Top 10 Comedy Movie Plot Twists No One Saw Coming
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Top 10 Comedy Movie Plot Twists No One Saw Coming

VOICE OVER: Ryan Wild WRITTEN BY: Nathan Sharp
Twists this good rarely show up in comedies. For this list, we'll be looking at any film with comedic elements that contains a plot twist that you likely didn't see coming. Our countdown includes "The Gentlemen", "Hot Fuzz", "Parasite", and more!

Top 10 Unexpected Plot Twists in Comedy Movies

Welcome to WatchMojo, and today we’re counting down our picks for the Top 10 unexpected plot twists in comedy movies.

For this list, we’ll be looking at any film with comedic elements that contains a plot twist that you likely didn’t see coming. Of course, there’ll be spoilers ahead!

Has any comedy movie ever shocked you? Let us know in the comments below!

#10: “The Gentlemen” (2019)

One of 2020’s few wide releases, “The Gentlemen” is a Guy Ritchie original starring Matthew McConaughey as marijuana kingpin, Mickey Pearson. Pearson wishes to sell his empire in England, resulting in the scheming of numerous interested parties. Another leading character is Hugh Grant’s Fletcher. He’s a private investigator who digs up dirt on Pearson, writes a scathing screenplay, and offers to sell it back to Pearson’s right hand man for a hefty sum. Most of the movie is told through this screenplay. Unable to extort money from Raymond, Fletcher reveals he’s been working with Russians, and they arrive to kill Raymond. Fletcher then pitches his screenplay to Miramax - the same company who produced “The Gentlemen,” only to subsequently take a cab being driven by none other than Raymond himself!

#9: “Once Upon a Time in Hollywood” (2019)

Tarantino’s love letter to ‘60s Hollywood plays with concurrent narratives - one follows actor Rick Dalton and his stuntman and good friend, Cliff Booth, while another one follows Sharon Tate. This being Tarantino, he uses our collective knowledge of history to subvert expectations for both shock and comedy - a “what if” story for the ages. The storylines converge in the climax, which sees Manson Family members arriving at the Tate house. And just when we expect the tragic ending, Tarantino throws a curveball and has both Rick and Cliff take care of the intruders in equally gruesome and hilarious ways. Rick burning Sadie with a flamethrower has to be one of the most memorable images of 2019 - and also one of the most unexpected. Such is the brilliance of Tarantino.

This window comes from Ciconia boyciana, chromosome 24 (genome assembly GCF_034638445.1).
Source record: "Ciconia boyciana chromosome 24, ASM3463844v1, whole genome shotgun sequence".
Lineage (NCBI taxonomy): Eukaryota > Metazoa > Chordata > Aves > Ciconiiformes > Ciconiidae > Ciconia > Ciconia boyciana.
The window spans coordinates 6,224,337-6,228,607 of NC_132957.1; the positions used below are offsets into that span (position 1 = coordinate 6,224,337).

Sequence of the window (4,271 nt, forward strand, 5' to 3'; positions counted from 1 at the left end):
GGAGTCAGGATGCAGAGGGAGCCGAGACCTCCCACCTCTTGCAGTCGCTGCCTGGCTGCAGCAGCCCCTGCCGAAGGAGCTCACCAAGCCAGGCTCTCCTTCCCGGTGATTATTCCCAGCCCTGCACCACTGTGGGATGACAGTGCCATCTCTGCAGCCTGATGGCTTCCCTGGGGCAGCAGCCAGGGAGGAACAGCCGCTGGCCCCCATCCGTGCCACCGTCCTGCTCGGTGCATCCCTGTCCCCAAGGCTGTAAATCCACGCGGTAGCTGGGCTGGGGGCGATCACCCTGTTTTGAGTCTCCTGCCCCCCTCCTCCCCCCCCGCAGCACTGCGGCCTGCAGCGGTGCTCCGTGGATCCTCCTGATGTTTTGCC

#8: “Duplex” (2003)

Directed by Danny DeVito, “Duplex” stars Ben Stiller and Drew Barrymore as Alex and Nancy, two young professionals who move into their dream Brooklyn brownstone. However, the dream is crushed when their upstairs neighbor, the elderly Mrs. Connelly, proves a nuisance. Their annoyance turns to frustration, which eventually turns to thoughts that are a little more fatal. We later learn that the unhelpful realtor and NYPD officer are related to Connelly - the realtor is her son, and the officer his romantic partner. The three run a real estate scam by renting to naive young couples, forcing them out through harassment and annoyance, and collecting the sales commissions. The worst part is that it actually works, as Alex and Nancy eventually leave and open the door for the next unsuspecting couple.

#7: “Dirty Rotten Scoundrels” (1988)

The story of “Dirty Rotten Scoundrels” has been told three times - the 1964 original “Bedtime Story,” this 1988 remake, and the 2019 remake “The Hustle” starring Anne Hathaway and Rebel Wilson. Taking place on the French Riviera, the story concerns two con men, Freddy and Lawrence, attempting to swindle $50,000 out of a rich American heiress named Janet Colgate. However, the climax reveals that Janet is also an accomplished con artist, and she cons $50,000 out of Freddy and Lawrence. The ending itself sees Janet posing as a real estate developer, where she admits to have stolen millions of dollars throughout the years.

#6: “This Is the End” (2013)